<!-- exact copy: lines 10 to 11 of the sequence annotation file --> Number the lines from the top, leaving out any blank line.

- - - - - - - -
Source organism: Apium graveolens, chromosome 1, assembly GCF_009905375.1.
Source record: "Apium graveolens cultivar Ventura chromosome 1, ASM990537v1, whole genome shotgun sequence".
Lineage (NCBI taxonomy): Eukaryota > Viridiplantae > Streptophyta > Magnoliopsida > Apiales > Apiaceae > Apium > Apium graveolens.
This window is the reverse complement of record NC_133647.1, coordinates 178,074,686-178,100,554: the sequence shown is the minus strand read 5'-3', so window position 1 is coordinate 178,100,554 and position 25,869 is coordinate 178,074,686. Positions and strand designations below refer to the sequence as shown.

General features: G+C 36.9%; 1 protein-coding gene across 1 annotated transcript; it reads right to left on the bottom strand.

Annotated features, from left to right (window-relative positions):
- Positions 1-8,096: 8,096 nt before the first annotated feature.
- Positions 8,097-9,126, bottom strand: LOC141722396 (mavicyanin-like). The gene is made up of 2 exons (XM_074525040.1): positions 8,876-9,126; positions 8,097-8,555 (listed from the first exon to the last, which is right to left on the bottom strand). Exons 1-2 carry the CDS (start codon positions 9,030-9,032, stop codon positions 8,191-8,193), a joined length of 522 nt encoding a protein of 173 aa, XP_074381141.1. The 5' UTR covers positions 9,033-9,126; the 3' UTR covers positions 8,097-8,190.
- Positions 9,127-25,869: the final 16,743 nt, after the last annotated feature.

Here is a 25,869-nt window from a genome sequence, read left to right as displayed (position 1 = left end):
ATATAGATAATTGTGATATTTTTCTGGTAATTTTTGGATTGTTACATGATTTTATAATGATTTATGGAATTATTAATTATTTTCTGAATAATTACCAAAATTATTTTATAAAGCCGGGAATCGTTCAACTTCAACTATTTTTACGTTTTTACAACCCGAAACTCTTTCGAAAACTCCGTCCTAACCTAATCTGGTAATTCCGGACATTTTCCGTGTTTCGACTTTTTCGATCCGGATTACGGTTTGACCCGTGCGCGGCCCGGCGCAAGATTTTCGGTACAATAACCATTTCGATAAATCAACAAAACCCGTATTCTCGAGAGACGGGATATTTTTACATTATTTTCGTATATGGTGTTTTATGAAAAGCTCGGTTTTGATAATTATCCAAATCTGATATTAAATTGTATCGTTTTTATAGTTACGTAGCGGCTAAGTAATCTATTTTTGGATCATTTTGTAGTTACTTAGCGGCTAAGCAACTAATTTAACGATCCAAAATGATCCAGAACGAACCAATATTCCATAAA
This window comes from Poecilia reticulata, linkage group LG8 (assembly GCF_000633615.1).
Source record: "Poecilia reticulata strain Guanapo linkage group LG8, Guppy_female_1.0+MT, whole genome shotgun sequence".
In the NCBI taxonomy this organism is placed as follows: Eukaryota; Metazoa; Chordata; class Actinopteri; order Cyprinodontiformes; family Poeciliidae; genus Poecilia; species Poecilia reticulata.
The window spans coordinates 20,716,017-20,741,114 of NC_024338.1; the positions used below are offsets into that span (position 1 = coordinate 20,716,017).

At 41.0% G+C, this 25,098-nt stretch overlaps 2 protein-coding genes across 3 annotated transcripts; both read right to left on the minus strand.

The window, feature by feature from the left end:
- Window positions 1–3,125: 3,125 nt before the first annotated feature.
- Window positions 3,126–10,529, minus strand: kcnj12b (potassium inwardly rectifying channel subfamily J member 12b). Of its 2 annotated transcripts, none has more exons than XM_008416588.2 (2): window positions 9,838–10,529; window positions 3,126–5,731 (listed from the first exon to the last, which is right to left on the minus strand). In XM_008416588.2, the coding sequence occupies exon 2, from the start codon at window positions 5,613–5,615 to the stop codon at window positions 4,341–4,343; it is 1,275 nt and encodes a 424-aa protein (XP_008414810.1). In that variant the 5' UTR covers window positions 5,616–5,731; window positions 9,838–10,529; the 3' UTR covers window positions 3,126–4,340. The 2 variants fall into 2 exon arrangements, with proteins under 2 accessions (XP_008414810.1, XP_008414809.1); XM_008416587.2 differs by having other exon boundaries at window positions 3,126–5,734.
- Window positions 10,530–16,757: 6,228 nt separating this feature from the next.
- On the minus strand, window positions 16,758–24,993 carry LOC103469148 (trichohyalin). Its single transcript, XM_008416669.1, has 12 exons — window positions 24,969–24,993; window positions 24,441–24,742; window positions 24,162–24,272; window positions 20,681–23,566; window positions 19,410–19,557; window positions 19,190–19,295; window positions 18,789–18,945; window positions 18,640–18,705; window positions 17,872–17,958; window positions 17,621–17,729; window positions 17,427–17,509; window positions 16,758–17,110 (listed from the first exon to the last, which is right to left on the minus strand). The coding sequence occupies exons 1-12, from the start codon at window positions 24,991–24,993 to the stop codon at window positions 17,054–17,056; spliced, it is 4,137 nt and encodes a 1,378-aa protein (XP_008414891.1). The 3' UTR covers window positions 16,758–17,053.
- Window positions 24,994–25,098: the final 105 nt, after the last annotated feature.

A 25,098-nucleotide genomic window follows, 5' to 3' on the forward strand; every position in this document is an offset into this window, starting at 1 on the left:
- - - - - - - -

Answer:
Here is a 25,869-nt window from a genome sequence, read left to right as displayed (position 1 = left end):
ATATAGATAATTGTGATATTTTTCTGGTAATTTTTGGATTGTTACATGATTTTATAATGATTTATGGAATTATTAATTATTTTCTGAATAATTACCAAAATTATTTTATAAAGCCGGGAATCGTTCAACTTCAACTATTTTTACGTTTTTACAACCCGAAACTCTTTCGAAAACTCCGTCCTAACCTAATCTGGTAATTCCGGACATTTTCCGTGTTTCGACTTTTTCGATCCGGATTACGGTTTGACCCGTGCGCGGCCCGGCGCAAGATTTTCGGTACAATAACCATTTCGATAAATCAACAAAACCCGTATTCTCGAGAGACGGGATATTTTTACATTATTTTCGTATATGGTGTTTTATGAAAAGCTCGGTTTTGATAATTATCCAAATCTGATATTAAATTGTATCGTTTTTATAGTTACGTAGCGGCTAAGTAATCTATTTTTGGATCATTTTGTAGTTACTTAGCGGCTAAGCAACTAATTTAACGATCCAAAATGATCCAGAACGAACCAATATTCCATAAA